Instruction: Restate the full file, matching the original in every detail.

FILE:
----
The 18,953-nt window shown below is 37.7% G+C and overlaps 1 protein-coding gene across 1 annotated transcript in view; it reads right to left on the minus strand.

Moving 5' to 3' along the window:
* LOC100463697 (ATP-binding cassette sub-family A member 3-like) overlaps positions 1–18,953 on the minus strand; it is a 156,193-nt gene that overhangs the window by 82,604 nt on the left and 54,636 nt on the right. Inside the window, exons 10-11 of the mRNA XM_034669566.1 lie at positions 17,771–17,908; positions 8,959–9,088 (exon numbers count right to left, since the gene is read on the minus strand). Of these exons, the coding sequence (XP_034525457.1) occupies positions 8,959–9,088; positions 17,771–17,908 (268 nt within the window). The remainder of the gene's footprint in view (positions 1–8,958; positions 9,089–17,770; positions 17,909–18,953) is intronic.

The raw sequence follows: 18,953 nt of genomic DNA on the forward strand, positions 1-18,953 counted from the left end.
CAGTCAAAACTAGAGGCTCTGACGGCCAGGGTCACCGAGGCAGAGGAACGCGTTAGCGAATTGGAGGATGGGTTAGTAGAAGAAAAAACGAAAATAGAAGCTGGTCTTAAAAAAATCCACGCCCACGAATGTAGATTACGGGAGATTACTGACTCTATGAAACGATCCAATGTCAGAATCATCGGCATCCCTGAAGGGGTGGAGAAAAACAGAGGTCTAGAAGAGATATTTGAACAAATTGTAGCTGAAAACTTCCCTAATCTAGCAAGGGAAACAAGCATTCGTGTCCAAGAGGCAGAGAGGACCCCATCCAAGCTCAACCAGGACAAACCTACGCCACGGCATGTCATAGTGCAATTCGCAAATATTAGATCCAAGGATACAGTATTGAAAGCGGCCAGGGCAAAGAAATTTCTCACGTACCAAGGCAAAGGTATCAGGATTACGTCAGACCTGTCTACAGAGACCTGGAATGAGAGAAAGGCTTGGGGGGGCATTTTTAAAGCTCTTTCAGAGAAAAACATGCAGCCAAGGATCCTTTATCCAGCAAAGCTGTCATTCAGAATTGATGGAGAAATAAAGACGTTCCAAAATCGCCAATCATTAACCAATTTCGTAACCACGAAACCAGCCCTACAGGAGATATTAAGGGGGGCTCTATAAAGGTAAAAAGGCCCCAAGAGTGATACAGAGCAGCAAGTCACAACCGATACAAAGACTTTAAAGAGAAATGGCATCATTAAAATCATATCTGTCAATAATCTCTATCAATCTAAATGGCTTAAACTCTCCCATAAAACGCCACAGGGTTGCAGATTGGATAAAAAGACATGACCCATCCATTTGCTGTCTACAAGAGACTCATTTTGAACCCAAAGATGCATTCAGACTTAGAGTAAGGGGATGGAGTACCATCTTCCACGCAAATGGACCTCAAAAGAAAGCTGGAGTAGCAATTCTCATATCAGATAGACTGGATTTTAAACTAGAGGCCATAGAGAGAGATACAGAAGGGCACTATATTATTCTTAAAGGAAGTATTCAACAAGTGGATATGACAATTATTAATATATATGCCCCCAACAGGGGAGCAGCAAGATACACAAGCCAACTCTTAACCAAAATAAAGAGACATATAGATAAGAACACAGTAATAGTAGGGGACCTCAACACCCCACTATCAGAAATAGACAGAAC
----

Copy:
The 18,953-nt window shown below is 37.7% G+C and overlaps 1 protein-coding gene across 1 annotated transcript in view; it reads right to left on the minus strand.

Moving 5' to 3' along the window:
* LOC100463697 (ATP-binding cassette sub-family A member 3-like) overlaps positions 1–18,953 on the minus strand; it is a 156,193-nt gene that overhangs the window by 82,604 nt on the left and 54,636 nt on the right. Inside the window, exons 10-11 of the mRNA XM_034669566.1 lie at positions 17,771–17,908; positions 8,959–9,088 (exon numbers count right to left, since the gene is read on the minus strand). Of these exons, the coding sequence (XP_034525457.1) occupies positions 8,959–9,088; positions 17,771–17,908 (268 nt within the window). The remainder of the gene's footprint in view (positions 1–8,958; positions 9,089–17,770; positions 17,909–18,953) is intronic.

The raw sequence follows: 18,953 nt of genomic DNA on the forward strand, positions 1-18,953 counted from the left end.
CAGTCAAAACTAGAGGCTCTGACGGCCAGGGTCACCGAGGCAGAGGAACGCGTTAGCGAATTGGAGGATGGGTTAGTAGAAGAAAAAACGAAAATAGAAGCTGGTCTTAAAAAAATCCACGCCCACGAATGTAGATTACGGGAGATTACTGACTCTATGAAACGATCCAATGTCAGAATCATCGGCATCCCTGAAGGGGTGGAGAAAAACAGAGGTCTAGAAGAGATATTTGAACAAATTGTAGCTGAAAACTTCCCTAATCTAGCAAGGGAAACAAGCATTCGTGTCCAAGAGGCAGAGAGGACCCCATCCAAGCTCAACCAGGACAAACCTACGCCACGGCATGTCATAGTGCAATTCGCAAATATTAGATCCAAGGATACAGTATTGAAAGCGGCCAGGGCAAAGAAATTTCTCACGTACCAAGGCAAAGGTATCAGGATTACGTCAGACCTGTCTACAGAGACCTGGAATGAGAGAAAGGCTTGGGGGGGCATTTTTAAAGCTCTTTCAGAGAAAAACATGCAGCCAAGGATCCTTTATCCAGCAAAGCTGTCATTCAGAATTGATGGAGAAATAAAGACGTTCCAAAATCGCCAATCATTAACCAATTTCGTAACCACGAAACCAGCCCTACAGGAGATATTAAGGGGGGCTCTATAAAGGTAAAAAGGCCCCAAGAGTGATACAGAGCAGCAAGTCACAACCGATACAAAGACTTTAAAGAGAAATGGCATCATTAAAATCATATCTGTCAATAATCTCTATCAATCTAAATGGCTTAAACTCTCCCATAAAACGCCACAGGGTTGCAGATTGGATAAAAAGACATGACCCATCCATTTGCTGTCTACAAGAGACTCATTTTGAACCCAAAGATGCATTCAGACTTAGAGTAAGGGGATGGAGTACCATCTTCCACGCAAATGGACCTCAAAAGAAAGCTGGAGTAGCAATTCTCATATCAGATAGACTGGATTTTAAACTAGAGGCCATAGAGAGAGATACAGAAGGGCACTATATTATTCTTAAAGGAAGTATTCAACAAGTGGATATGACAATTATTAATATATATGCCCCCAACAGGGGAGCAGCAAGATACACAAGCCAACTCTTAACCAAAATAAAGAGACATATAGATAAGAACACAGTAATAGTAGGGGACCTCAACACCCCACTATCAGAAATAGACAGAAC